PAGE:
Saturday October 23rd, one-on-one dance contest, Red Bull dance your style, concluded the American line-up. Wild card, Angyil McNeal, stormed the dance floor and was crowned national champion. The iconic popper will now move on to the World Finals in Johannesburg, South Africa. If you’ve never attended one of these events, qualifiers from Boston, Chicago, Los Angeles, Atlanta, Memphis and Miami come together to show off the versatility and uniqueness of the dance. While witnessing the natural talent of many of these dancers, the style and story behind the moves make it all that much more compelling.

There are five elements to hip-hop, including breaking, which originated in New York in the late 1960s and early 1970s. The energetic and complex style of dance is said to be a gateway to the emergence of new styles. Much like breaking, many dance styles originated in inner-city neighborhoods like Chicago and New York. Popping, jookin’, footwork, whacking, turfing and flexing became fundamental dance styles, unique to their own regions. Like any cultural influence, the history of each dance plays a central role in its representation on the big stages and within the music.

Like breaking, house dance has been around since the late 1960s. Originating in the underground clubs of Chicago and New York, house dance mixes elements of disco and electronic music. The main elements of the house include lofting, jacking and footwork. Dancers like Prince Wayne took the time to learn the history of dance and appreciate the decades-old style. The Atlanta skilled and professionally trained dancer finds creative therapy in house dancing. “House dancing grew out of club culture, with the main movement being the jacking. The jacking comes from the bouncing of the chest,” he explains. A seductive body move, artists like Chip E, Farley “Jackmaster” Funk and Steve “Hurley” Silk would be inspired and turn this move into booming club anthems. Wayne digs deeper into the style, explaining that “it comes from people getting together in the club and forming these movements. A lot of people don’t understand house dance and take it too seriously, but learning the history of it made me really helps to appreciate the style.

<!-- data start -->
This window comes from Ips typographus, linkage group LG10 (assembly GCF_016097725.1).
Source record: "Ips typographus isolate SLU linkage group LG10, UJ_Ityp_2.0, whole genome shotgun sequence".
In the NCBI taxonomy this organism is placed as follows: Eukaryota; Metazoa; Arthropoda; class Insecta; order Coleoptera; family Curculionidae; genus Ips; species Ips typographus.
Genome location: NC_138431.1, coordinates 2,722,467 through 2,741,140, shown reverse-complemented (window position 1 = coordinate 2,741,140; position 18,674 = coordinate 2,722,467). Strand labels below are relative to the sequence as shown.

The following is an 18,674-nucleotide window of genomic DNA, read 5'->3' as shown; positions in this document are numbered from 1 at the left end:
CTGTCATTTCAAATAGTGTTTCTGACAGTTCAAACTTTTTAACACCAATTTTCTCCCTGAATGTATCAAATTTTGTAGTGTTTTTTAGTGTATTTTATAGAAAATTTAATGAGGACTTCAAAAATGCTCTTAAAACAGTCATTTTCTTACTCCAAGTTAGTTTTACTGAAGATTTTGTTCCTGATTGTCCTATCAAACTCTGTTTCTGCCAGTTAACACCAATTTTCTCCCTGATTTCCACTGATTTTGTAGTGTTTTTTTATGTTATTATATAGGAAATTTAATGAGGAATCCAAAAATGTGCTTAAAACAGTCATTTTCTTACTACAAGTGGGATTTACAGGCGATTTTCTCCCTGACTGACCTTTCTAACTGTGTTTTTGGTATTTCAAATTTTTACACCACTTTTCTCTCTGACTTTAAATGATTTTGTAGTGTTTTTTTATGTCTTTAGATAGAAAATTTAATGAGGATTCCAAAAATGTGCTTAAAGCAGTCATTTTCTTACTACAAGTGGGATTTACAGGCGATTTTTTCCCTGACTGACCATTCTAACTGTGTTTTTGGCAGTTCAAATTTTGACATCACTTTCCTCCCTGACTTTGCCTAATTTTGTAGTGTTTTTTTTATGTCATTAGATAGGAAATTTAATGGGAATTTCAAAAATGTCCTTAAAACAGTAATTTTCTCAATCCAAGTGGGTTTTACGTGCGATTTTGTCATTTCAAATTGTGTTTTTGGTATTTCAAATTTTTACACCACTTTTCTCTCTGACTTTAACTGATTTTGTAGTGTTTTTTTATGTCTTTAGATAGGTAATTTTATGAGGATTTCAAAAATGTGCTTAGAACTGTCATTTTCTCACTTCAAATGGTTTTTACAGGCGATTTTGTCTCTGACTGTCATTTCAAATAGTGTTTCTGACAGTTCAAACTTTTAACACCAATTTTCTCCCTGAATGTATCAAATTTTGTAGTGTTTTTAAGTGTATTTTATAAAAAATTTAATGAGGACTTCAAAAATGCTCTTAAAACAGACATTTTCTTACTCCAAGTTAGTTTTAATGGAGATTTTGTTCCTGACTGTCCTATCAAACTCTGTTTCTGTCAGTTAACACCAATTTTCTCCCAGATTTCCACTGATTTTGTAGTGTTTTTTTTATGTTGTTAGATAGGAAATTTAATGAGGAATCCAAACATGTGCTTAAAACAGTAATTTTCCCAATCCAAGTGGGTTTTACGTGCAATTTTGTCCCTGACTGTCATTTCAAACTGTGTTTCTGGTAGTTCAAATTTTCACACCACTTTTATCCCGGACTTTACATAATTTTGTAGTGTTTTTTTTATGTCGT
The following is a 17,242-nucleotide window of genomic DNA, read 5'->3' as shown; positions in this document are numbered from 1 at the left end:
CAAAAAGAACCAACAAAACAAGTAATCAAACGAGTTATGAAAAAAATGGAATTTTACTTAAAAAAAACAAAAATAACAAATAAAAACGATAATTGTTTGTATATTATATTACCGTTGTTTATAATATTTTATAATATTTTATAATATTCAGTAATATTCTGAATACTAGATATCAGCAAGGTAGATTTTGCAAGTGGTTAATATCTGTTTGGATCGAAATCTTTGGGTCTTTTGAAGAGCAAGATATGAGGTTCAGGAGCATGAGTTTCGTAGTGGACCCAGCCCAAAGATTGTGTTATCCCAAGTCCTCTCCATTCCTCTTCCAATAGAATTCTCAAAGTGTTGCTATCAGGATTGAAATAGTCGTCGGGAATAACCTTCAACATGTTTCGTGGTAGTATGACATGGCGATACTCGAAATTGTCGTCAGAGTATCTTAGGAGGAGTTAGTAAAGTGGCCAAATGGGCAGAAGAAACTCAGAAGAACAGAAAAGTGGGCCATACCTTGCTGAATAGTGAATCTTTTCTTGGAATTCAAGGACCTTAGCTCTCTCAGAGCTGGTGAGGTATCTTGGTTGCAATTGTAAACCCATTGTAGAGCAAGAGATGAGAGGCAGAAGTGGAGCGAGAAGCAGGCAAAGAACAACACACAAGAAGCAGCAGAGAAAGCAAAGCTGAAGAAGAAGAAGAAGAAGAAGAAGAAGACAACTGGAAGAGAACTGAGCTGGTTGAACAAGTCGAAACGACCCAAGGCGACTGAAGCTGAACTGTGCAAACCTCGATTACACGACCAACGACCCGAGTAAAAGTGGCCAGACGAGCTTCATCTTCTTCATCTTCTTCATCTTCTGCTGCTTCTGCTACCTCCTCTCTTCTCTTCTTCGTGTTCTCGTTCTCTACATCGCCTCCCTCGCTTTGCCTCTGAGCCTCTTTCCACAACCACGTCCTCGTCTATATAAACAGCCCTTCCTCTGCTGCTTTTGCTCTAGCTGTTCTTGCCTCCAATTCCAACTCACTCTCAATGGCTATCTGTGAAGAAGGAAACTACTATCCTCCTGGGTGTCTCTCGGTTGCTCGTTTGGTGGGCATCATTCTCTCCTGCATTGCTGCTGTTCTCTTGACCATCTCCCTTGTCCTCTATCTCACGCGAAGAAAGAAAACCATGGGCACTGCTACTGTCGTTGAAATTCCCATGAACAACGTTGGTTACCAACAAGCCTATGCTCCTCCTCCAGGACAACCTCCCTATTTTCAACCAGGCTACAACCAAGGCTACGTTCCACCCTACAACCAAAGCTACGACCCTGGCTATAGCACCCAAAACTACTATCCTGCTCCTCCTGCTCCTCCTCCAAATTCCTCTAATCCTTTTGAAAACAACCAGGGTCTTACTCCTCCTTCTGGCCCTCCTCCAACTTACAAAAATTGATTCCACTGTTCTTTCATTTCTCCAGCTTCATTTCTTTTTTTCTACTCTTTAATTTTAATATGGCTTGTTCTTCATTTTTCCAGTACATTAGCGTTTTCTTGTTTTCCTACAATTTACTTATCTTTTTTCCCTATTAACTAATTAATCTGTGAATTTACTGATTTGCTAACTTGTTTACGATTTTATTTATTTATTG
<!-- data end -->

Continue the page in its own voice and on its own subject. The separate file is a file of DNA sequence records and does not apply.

The disco and post-disco era inspired much of the dancing seen today. Like house dancing, waacking and voguing also originated from club culture. While vogueing is said to be based on the East Coast and often tied to house music, waacking originated in Los Angeles LGBT clubs in the 70s. Usually done to disco music like Cheryl’s “It’s Gonna Be Right” Lynn, the elements of waacking are distinguished by complex arm movements, poses and punks. Originally from Seattle, Washington and qualified from Atlanta, Tracey Wong, found her passion for waacking while creating spaces of empowerment for queer women. “It’s a form of dance that was created by the black and Latin gay community on the West Coast,” she describes. “Although he’s known for his many circular arm movements, it’s really about emphasizing the music with your whole body.” Wong addresses the true beauty of waacking – freedom. During the 1970s, there were very few places where members of the LGBT community could express themselves, safely and freely. For Wong, understanding and respecting the historical context of waacking and community dances brings much more value and meaning to this dance style. For her and many others, one cannot respect this dance without learning its history.

While club culture has played a role in the development of dance styles like Chicago footwork, waacking, and voguing, hip-hop subgenres like the hyphy movement have also inspired creative expression. Dancers like Krow the God, who can contort his body into positions you wouldn’t believe, can attest to this cultural influence. Turfing and flexing are both symbolic and exclusive to Bay Area street culture. Characterized by rhythmic floor movements, glides, flexes and contortions, this distinctive style was invented by dancer Jeriel Bey in the 90s. “Turfin’ started in Oakland, my hometown,” the dancer reveals on the way he entered the dance. “The Architeckz were the first turf band that E-40 released and they branched out to the Anamaniac as well.” The Archictecks ​​were also an extension of the initiator, Jeriel Bey. “It’s an extension of the hyphy era, but we just made it more technical. The technical also differed depending on which hood you came from. of art is limited by socio-political injustices Expression that addressed brutality against black and brown communities, dance is deeper than a movement Happy to be in the spotlight, Krow the God is happy to see his hometown receive some well-deserved attention.

From the east coast to the west coast and everywhere in between, the impact of history on the culture of dance and music is just as important as the dancers themselves. Many of the styles we see today wouldn’t exist without the people and history that influenced them. So the next time you find yourself lost in music or dancing, remember how far you’ve come.